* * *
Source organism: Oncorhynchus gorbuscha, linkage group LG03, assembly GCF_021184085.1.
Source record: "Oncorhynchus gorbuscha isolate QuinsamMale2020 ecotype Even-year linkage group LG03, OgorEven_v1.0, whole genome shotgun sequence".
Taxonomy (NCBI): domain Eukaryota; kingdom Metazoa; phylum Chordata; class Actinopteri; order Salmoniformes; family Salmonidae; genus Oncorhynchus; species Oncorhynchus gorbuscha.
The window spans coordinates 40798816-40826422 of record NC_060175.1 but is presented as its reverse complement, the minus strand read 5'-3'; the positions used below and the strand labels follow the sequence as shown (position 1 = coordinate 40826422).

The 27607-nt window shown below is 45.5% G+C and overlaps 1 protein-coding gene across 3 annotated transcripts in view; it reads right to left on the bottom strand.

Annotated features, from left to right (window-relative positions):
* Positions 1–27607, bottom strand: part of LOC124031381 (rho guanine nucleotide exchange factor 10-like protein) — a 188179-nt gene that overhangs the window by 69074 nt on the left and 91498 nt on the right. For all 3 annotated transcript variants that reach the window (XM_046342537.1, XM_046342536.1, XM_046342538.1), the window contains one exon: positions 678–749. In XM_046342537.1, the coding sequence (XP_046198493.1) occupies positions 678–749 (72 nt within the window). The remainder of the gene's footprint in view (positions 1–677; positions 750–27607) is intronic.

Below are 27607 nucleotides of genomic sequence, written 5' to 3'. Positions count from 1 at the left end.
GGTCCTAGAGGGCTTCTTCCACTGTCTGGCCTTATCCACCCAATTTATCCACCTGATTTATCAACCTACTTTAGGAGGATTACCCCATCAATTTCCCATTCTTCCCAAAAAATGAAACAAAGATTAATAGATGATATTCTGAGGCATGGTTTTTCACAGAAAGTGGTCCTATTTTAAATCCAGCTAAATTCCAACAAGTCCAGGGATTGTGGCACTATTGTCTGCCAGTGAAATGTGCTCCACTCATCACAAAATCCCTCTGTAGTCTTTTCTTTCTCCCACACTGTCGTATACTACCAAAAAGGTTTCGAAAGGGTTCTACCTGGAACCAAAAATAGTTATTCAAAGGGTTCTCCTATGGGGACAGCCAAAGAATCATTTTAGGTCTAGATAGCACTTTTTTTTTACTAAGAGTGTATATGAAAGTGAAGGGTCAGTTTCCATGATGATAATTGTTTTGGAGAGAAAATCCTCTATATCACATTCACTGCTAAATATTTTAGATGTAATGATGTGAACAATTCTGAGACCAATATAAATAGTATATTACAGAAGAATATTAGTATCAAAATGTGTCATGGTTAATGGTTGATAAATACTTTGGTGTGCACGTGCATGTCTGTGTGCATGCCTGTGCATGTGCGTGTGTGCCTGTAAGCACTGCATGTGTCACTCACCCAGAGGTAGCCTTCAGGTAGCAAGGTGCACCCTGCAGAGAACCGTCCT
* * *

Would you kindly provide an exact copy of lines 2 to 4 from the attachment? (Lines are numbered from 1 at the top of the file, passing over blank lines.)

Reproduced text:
Source record: "Oncorhynchus gorbuscha isolate QuinsamMale2020 ecotype Even-year linkage group LG03, OgorEven_v1.0, whole genome shotgun sequence".
Taxonomy (NCBI): domain Eukaryota; kingdom Metazoa; phylum Chordata; class Actinopteri; order Salmoniformes; family Salmonidae; genus Oncorhynchus; species Oncorhynchus gorbuscha.
The window spans coordinates 40798816-40826422 of record NC_060175.1 but is presented as its reverse complement, the minus strand read 5'-3'; the positions used below and the strand labels follow the sequence as shown (position 1 = coordinate 40826422).